Cornyn: Families Should be Kept Together at the Border

I recently discussed my plan to update and reintroduce my 2014 legislation, the HUMANE Act, to keep parents and children who’ve been apprehended at our border together while they wait for their court hearings. Excerpts of my floor remarks are below, and video can be found here.

Just like under the Obama Administration in 2014, we've seen a surge of unaccompanied children and families coming across our southern border during the spring and summer months.

The Trump Administration has made a decision to enforce all of our laws by prosecuting adults in criminal court when they're apprehended crossing our borders illegally. I support that approach.

Because of numerous federal court decisions, settlements, and statutes, an adult can be separated from a child as part of the legal process as it plays out.

That way, children are placed in a separate, safer setting. I doubt many of us would want a child to go to a jail cell where somebody is being held for illegally entering the country. That's why they are put in a separate, safer setting. They aren't left unattended and fending for themselves amongst potentially violent criminals that are being detained in regular ICE or bureau prison facilities.

As the New York Times stated this weekend, there is no expressed Trump Administration policy stating that illegal border crossers must be separated from their children.

This is as a result of other consent decrees and laws which are within the power of Congress to change. In fact, I think every member of this Chamber will agree that we should never be placing children in prison cells or jails with hardened criminals when their parents are being prosecuted.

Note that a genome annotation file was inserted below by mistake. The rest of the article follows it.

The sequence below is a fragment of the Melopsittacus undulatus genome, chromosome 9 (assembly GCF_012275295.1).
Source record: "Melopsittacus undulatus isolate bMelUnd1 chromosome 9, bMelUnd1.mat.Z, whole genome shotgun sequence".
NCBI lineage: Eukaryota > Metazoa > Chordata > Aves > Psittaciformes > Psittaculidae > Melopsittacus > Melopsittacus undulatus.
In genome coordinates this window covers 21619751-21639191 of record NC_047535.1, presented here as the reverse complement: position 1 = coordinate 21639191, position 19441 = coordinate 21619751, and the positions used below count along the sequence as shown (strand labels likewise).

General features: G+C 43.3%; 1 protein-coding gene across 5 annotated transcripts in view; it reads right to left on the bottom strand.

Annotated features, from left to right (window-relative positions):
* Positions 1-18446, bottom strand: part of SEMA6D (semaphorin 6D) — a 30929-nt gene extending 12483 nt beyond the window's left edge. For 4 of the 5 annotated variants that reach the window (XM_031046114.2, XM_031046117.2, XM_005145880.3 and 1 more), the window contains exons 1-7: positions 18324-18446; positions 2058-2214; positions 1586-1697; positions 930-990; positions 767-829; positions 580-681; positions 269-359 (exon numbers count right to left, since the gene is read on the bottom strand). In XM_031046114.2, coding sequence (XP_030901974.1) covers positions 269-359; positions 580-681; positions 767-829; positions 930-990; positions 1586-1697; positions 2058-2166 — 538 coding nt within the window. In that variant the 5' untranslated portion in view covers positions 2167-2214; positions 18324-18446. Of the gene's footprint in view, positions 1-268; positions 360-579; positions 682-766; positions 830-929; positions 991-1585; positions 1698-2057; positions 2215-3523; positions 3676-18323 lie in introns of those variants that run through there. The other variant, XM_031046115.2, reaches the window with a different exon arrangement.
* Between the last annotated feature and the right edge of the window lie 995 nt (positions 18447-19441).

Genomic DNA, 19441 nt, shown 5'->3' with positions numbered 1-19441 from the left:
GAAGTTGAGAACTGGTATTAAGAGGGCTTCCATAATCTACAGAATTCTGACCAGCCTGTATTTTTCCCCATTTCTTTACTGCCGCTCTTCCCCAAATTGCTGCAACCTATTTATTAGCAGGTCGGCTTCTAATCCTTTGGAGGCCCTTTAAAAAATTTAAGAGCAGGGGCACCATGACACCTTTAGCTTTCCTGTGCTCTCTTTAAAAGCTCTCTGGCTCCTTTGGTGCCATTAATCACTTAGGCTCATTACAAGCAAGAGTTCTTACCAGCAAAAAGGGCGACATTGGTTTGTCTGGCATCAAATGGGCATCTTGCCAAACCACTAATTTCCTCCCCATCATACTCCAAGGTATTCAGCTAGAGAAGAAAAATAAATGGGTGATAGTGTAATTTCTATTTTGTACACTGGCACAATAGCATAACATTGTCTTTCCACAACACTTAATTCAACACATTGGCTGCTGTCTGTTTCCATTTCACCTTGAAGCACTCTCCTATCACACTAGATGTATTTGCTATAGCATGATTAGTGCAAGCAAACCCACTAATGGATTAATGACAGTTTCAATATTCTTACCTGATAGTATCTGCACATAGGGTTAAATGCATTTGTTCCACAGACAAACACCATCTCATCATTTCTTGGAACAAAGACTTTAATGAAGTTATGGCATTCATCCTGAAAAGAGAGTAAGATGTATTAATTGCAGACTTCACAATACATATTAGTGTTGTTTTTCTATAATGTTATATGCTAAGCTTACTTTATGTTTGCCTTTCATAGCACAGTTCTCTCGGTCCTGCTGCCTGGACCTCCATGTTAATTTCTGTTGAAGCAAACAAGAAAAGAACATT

We have to keep family members together and prevent unnecessary hardship, stress, and outrage. The good news is we have it within our power to find a better way because parents who are awaiting court proceedings shouldn't have to do so separated from their children, and children shouldn't be taken from their parents and left frightened and confused about where they are and what is transpiring around them.

In 2014, I introduced a bipartisan bill called the HUMANE Act with my colleague, Representative Henry Cuellar of Laredo, Texas. I plan to soon reintroduce an updated version of that legislation. It will include provisions that mitigate the problem of family separation while improving the immigration court process for unaccompanied children and families apprehended at the border. To the greatest extent possible, families presenting at ports of entry or apprehended crossing the border illegally will be kept together while waiting for their court hearings, which will be expedited.

I would ask our colleagues on both sides of the aisle to take a hard look at this bill and to work together to find a reasonable solution for this component of the crisis at our border.


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